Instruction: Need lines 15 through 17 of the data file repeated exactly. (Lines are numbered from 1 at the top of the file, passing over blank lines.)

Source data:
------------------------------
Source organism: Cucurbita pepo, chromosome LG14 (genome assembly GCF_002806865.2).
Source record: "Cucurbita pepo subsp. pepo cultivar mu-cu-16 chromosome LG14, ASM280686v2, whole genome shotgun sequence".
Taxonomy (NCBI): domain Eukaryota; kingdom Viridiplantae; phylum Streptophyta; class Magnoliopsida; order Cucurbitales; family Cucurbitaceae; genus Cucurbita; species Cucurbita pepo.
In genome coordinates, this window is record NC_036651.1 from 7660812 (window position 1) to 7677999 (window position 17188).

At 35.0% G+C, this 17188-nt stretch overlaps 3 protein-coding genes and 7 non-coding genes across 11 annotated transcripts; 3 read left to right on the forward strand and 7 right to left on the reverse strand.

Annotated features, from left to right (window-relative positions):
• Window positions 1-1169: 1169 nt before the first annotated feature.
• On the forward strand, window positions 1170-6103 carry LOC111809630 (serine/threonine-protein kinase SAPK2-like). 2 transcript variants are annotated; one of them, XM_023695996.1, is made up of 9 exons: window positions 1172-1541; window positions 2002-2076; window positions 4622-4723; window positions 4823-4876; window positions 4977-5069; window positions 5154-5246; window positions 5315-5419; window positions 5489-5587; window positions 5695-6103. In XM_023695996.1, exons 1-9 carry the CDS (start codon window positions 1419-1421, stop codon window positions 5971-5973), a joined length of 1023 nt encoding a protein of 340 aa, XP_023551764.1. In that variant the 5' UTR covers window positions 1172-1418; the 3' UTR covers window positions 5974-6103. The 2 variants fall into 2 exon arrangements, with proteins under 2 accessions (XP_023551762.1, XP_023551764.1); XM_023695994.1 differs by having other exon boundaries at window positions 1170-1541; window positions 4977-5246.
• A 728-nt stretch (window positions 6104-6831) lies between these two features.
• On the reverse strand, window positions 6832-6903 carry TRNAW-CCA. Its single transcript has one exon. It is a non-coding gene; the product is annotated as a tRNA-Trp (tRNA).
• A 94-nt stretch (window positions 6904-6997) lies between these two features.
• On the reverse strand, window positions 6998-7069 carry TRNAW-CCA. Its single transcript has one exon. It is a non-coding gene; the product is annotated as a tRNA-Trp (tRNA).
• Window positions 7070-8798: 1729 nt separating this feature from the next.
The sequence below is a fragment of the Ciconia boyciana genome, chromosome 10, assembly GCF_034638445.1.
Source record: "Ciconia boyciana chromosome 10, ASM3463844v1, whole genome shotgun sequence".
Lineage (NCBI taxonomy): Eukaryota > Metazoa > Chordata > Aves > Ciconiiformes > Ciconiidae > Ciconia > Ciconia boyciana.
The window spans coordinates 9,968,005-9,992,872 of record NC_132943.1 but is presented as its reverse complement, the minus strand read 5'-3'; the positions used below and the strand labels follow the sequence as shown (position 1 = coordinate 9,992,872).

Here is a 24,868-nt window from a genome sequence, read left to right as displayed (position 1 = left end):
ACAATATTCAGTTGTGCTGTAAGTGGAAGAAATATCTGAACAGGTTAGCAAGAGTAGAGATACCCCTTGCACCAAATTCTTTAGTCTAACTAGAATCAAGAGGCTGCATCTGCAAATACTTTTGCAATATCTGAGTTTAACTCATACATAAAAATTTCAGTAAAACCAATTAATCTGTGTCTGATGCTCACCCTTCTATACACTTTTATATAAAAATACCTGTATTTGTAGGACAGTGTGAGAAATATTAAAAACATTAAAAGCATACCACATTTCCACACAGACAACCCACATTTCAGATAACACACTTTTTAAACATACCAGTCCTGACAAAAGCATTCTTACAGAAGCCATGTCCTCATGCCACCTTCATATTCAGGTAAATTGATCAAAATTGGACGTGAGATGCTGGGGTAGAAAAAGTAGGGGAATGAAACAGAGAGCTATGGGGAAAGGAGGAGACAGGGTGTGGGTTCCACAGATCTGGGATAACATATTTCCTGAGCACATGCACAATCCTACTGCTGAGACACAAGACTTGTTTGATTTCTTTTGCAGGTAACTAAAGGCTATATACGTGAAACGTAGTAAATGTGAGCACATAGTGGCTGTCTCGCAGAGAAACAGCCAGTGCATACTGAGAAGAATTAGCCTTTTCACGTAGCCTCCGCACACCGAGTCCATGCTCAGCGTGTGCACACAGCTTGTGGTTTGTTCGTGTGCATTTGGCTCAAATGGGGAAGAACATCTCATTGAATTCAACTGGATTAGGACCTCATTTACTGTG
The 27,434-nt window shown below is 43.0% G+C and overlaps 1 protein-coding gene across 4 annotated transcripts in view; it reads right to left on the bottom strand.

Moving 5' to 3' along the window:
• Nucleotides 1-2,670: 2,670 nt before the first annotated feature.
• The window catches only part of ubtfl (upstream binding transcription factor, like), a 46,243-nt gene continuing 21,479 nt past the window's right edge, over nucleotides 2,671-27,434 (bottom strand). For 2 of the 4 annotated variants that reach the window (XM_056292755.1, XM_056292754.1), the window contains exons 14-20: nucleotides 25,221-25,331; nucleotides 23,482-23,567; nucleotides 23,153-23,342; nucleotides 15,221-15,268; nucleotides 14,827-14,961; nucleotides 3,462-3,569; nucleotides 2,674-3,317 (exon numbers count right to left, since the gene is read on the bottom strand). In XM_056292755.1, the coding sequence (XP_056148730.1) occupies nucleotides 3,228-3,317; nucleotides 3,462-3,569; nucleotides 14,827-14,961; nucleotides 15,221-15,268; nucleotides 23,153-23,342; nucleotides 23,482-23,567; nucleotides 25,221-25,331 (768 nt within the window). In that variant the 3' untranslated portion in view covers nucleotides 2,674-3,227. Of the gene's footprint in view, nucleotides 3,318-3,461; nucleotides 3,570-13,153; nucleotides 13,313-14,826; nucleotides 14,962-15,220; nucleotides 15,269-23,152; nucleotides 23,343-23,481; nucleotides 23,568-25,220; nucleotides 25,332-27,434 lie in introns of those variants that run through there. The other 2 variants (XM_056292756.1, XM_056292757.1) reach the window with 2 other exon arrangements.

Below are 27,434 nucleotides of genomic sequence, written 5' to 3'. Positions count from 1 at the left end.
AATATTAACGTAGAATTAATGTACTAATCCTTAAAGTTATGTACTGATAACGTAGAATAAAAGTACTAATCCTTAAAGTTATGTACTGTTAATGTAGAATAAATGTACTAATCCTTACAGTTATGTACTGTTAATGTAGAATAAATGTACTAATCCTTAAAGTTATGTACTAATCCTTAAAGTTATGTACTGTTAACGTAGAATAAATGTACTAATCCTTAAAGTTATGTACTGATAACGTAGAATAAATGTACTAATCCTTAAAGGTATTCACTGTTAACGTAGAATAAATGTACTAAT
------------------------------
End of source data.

Source record: "Ciconia boyciana chromosome 10, ASM3463844v1, whole genome shotgun sequence".
Lineage (NCBI taxonomy): Eukaryota > Metazoa > Chordata > Aves > Ciconiiformes > Ciconiidae > Ciconia > Ciconia boyciana.
The window spans coordinates 9,968,005-9,992,872 of record NC_132943.1 but is presented as its reverse complement, the minus strand read 5'-3'; the positions used below and the strand labels follow the sequence as shown (position 1 = coordinate 9,992,872).